SavagesAlbumCov.jpgSAVAGES: Silence Yourself

Matador, 39 minutes
Rating: 2.5/5

Savages are the “it” indie group of the ... week, I guess, owed in part to their reductive-yet-easily-translatable byline: an all-female Joy Division. That’s not to say their music sounds exactly like that oft-copied group, or that it doesn’t hold some unknown pleasures of its own. But it’s the glaring similarities — the gothic atmosphere, stark colour scheme, “too cool for a photograph” cold stares — that have earned their debut album Silence Yourself the kind of pre-release buzz other bands would pay a fortune for.

Having read a half-dozen fawning write-ups of Savages before hearing their music, I imagined a better album than Silence Yourself. It’s certainly entertaining, with production so smooth it practically glides, and highlights like “Shut Up” and the Sleater-Kinney-esque “Strife“ holding court with the best any modern day post-punk act has to offer. But their routine grows tired; Jehnny Beth’s quivering bark — really, as close to Buddy Holly as Ian Curtis — is captivating the first time one hears it, a bit more insufferable with each listen. When the band can’t find a hook to hang a tune on (“Waiting for a Sign,” “She Will”), their keen sense of atmosphere can’t save them. When they fill up time with aimless interludes (“Dead Nature”) it seems they may have rushed the album to meet an imposed deadline of blog hype.

For Savages there are less obvious comparisons to make — they themselves have cited Siouxsie & the Banshees as a strong influence — but Curtis and Co. keep coming to mind, if only for the way both bands used pungent self-seriousness as a marketing strategy. It felt novel 30 years ago, less so right now.  

HanniAlbumCov.jpgHANNI EL KHATIB: Head in the Dirt
Innovative Leisure, 33 minutes

Rating: 4/5

Without knowing beforehand, you might guess Hanni El Khatib’s second album Head in the Dirt was produced by Black Keys’ Dan Auerbach. Hanni shares the Keys’ affection for moody blues-rock licks, marching rhythms and tight, economical songwriting.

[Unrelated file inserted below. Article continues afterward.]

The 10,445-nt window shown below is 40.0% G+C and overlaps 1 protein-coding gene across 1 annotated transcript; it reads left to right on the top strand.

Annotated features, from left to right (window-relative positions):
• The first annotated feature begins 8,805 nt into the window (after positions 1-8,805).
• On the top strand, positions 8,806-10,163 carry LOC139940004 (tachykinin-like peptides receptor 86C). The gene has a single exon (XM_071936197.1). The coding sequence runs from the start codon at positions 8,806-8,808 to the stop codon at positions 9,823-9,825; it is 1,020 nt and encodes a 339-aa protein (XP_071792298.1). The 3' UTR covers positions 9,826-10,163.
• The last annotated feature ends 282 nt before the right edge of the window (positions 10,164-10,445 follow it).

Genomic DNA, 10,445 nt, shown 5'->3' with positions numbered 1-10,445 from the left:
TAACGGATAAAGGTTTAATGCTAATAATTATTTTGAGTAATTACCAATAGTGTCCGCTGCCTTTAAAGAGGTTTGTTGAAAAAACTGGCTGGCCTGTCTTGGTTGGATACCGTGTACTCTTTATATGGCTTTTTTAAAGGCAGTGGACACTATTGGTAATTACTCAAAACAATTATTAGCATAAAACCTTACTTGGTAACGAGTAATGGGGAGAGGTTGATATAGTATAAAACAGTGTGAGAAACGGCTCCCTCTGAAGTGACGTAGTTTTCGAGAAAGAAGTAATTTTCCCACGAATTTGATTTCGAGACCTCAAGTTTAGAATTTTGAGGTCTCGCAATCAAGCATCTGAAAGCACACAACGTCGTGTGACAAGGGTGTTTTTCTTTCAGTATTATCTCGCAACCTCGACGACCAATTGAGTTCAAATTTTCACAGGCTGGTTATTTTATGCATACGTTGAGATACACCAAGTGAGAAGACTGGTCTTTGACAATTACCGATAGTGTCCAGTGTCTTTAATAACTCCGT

But even at their darkest, the Keys still sound like two friends having a good time. Hanni’s musical world is darker, less radio-friendly. Even at his most energized (“Family,” “Penny”) he sounds kinda bummed, a bit strung out. This could’ve made for a dreary listen but Hanni has a strong sense of melody that never fails him. A lot of these songs seem to be about the life of a bored urbanite, but are crucially never boring in and of themselves.

At 33 minutes, Head in the Dirt is about the perfect length for a true-blue rock and roll album (with a few genre diversions, like the passably reggae “Nobody Move”). While Black Keys have long since forgotten how to pack their punches with brevity, Hanni still knows. Head in the Dirt is perfectly nasty, brutish and short.

She_Him_cov.jpgSHE & HIM: Volume 3
Merge, 42 minutes
Rating: 3.5/5

Who would’ve thought She & Him would last? The joining of actress Zooey Deschanel and M. Ward (an accomplished songwriter in his own right, who leaves that job up to She) in musical matrimony seemed like a novelty in 2008, a way for She to earn some legitimate artistic cred and He to actually sell records.

But with each passing year, She & Him feels more like serious business, less and less like some dalliance for two otherwise employable people. Across four albums, including A Very She & Him Christmas (2011), they’ve earned as much begrudging critical respect any group that has Zooey Deschanel as its lead singer could ever hope to, cracked pop, folk, and indie charts — all they set out to do and more.

Volume 3 is another fine addition to their catalogue. Deschanel hasn’t improved much as a vocalist, but her writing is stronger now. Her original songs (highlighted with “I’ve Got Your Number, Son” and the shimmering “Shadow of Love”) fit more smoothly with pop covers (Ellie Greenwich’s swinging “Baby,” the Harry Noble-penned standard “Hole Me, Thrill Me, Kiss Me, Blondie’s “Sunday Girl”) than on previous She & Him efforts. With such an ever-growing way with a pen, it’s little wonder She & Him have survived well beyond their awkward stage.

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